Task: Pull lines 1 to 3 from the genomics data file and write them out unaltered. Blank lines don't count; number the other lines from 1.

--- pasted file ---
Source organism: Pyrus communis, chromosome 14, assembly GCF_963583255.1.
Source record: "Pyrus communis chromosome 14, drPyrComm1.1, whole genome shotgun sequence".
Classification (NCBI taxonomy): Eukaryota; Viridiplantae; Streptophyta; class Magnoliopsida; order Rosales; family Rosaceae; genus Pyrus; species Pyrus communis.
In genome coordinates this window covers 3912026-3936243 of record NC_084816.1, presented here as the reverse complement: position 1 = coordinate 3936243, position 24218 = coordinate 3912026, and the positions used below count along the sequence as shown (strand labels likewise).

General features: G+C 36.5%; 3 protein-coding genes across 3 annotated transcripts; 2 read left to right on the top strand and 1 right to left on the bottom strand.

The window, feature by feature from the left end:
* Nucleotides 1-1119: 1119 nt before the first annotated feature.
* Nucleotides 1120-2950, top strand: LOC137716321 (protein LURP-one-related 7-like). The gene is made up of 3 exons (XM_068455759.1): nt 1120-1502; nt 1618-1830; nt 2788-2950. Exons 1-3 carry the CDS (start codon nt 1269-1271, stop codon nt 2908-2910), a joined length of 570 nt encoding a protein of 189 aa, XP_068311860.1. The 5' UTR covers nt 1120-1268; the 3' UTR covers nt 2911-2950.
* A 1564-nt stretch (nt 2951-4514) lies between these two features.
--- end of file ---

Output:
Source organism: Pyrus communis, chromosome 14, assembly GCF_963583255.1.
Source record: "Pyrus communis chromosome 14, drPyrComm1.1, whole genome shotgun sequence".
Classification (NCBI taxonomy): Eukaryota; Viridiplantae; Streptophyta; class Magnoliopsida; order Rosales; family Rosaceae; genus Pyrus; species Pyrus communis.